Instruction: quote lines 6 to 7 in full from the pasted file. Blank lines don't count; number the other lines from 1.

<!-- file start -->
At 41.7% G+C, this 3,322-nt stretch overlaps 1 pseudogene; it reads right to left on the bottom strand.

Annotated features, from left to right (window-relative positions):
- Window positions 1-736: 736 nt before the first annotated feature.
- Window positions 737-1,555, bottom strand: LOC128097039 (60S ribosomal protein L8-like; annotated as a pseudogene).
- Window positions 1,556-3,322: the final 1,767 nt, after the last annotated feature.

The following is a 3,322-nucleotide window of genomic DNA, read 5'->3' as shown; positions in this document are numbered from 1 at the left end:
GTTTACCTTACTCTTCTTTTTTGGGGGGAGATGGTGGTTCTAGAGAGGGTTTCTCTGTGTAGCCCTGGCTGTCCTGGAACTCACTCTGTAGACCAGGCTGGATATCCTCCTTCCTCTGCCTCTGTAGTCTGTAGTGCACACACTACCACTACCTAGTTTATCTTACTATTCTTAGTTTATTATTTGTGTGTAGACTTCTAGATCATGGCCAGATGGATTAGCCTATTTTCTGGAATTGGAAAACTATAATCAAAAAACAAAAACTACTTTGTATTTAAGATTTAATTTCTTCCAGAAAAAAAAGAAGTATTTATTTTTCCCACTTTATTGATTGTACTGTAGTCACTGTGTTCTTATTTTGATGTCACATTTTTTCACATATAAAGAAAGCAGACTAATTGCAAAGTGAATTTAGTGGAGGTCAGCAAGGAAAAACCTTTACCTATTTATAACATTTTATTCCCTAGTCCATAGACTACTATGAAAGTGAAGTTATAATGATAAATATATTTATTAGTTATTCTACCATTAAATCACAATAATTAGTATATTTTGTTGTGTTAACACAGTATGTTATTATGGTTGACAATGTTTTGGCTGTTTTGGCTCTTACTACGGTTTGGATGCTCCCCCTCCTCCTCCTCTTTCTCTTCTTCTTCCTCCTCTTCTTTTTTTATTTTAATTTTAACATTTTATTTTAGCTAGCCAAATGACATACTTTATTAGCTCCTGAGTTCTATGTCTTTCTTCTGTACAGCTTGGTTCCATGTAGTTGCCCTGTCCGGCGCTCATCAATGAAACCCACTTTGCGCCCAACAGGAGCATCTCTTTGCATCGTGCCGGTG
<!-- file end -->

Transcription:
The following is a 3,322-nucleotide window of genomic DNA, read 5'->3' as shown; positions in this document are numbered from 1 at the left end:
GTTTACCTTACTCTTCTTTTTTGGGGGGAGATGGTGGTTCTAGAGAGGGTTTCTCTGTGTAGCCCTGGCTGTCCTGGAACTCACTCTGTAGACCAGGCTGGATATCCTCCTTCCTCTGCCTCTGTAGTCTGTAGTGCACACACTACCACTACCTAGTTTATCTTACTATTCTTAGTTTATTATTTGTGTGTAGACTTCTAGATCATGGCCAGATGGATTAGCCTATTTTCTGGAATTGGAAAACTATAATCAAAAAACAAAAACTACTTTGTATTTAAGATTTAATTTCTTCCAGAAAAAAAAGAAGTATTTATTTTTCCCACTTTATTGATTGTACTGTAGTCACTGTGTTCTTATTTTGATGTCACATTTTTTCACATATAAAGAAAGCAGACTAATTGCAAAGTGAATTTAGTGGAGGTCAGCAAGGAAAAACCTTTACCTATTTATAACATTTTATTCCCTAGTCCATAGACTACTATGAAAGTGAAGTTATAATGATAAATATATTTATTAGTTATTCTACCATTAAATCACAATAATTAGTATATTTTGTTGTGTTAACACAGTATGTTATTATGGTTGACAATGTTTTGGCTGTTTTGGCTCTTACTACGGTTTGGATGCTCCCCCTCCTCCTCCTCTTTCTCTTCTTCTTCCTCCTCTTCTTTTTTTATTTTAATTTTAACATTTTATTTTAGCTAGCCAAATGACATACTTTATTAGCTCCTGAGTTCTATGTCTTTCTTCTGTACAGCTTGGTTCCATGTAGTTGCCCTGTCCGGCGCTCATCAATGAAACCCACTTTGCGCCCAACAGGAGCATCTCTTTGCATCGTGCCGGTG